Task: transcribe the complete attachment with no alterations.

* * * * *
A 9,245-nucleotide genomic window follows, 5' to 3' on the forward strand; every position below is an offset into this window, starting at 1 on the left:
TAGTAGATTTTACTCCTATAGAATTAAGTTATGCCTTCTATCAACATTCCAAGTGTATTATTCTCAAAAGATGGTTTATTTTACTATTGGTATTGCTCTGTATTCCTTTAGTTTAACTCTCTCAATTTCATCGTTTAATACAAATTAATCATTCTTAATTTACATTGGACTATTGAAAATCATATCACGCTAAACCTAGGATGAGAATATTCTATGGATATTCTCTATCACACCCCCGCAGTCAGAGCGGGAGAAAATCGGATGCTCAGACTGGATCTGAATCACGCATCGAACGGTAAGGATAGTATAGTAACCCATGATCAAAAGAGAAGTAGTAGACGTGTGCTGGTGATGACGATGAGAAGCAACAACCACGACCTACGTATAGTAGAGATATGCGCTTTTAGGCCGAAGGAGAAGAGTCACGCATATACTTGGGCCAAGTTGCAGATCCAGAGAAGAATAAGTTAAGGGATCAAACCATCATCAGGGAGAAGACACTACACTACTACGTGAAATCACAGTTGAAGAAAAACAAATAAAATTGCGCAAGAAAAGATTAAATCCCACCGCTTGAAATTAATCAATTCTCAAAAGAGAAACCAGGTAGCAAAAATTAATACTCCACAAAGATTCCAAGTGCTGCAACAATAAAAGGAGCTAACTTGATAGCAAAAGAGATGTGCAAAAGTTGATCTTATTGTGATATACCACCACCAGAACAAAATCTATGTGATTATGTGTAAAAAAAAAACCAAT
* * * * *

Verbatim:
A 9,245-nucleotide genomic window follows, 5' to 3' on the forward strand; every position below is an offset into this window, starting at 1 on the left:
TAGTAGATTTTACTCCTATAGAATTAAGTTATGCCTTCTATCAACATTCCAAGTGTATTATTCTCAAAAGATGGTTTATTTTACTATTGGTATTGCTCTGTATTCCTTTAGTTTAACTCTCTCAATTTCATCGTTTAATACAAATTAATCATTCTTAATTTACATTGGACTATTGAAAATCATATCACGCTAAACCTAGGATGAGAATATTCTATGGATATTCTCTATCACACCCCCGCAGTCAGAGCGGGAGAAAATCGGATGCTCAGACTGGATCTGAATCACGCATCGAACGGTAAGGATAGTATAGTAACCCATGATCAAAAGAGAAGTAGTAGACGTGTGCTGGTGATGACGATGAGAAGCAACAACCACGACCTACGTATAGTAGAGATATGCGCTTTTAGGCCGAAGGAGAAGAGTCACGCATATACTTGGGCCAAGTTGCAGATCCAGAGAAGAATAAGTTAAGGGATCAAACCATCATCAGGGAGAAGACACTACACTACTACGTGAAATCACAGTTGAAGAAAAACAAATAAAATTGCGCAAGAAAAGATTAAATCCCACCGCTTGAAATTAATCAATTCTCAAAAGAGAAACCAGGTAGCAAAAATTAATACTCCACAAAGATTCCAAGTGCTGCAACAATAAAAGGAGCTAACTTGATAGCAAAAGAGATGTGCAAAAGTTGATCTTATTGTGATATACCACCACCAGAACAAAATCTATGTGATTATGTGTAAAAAAAAAACCAAT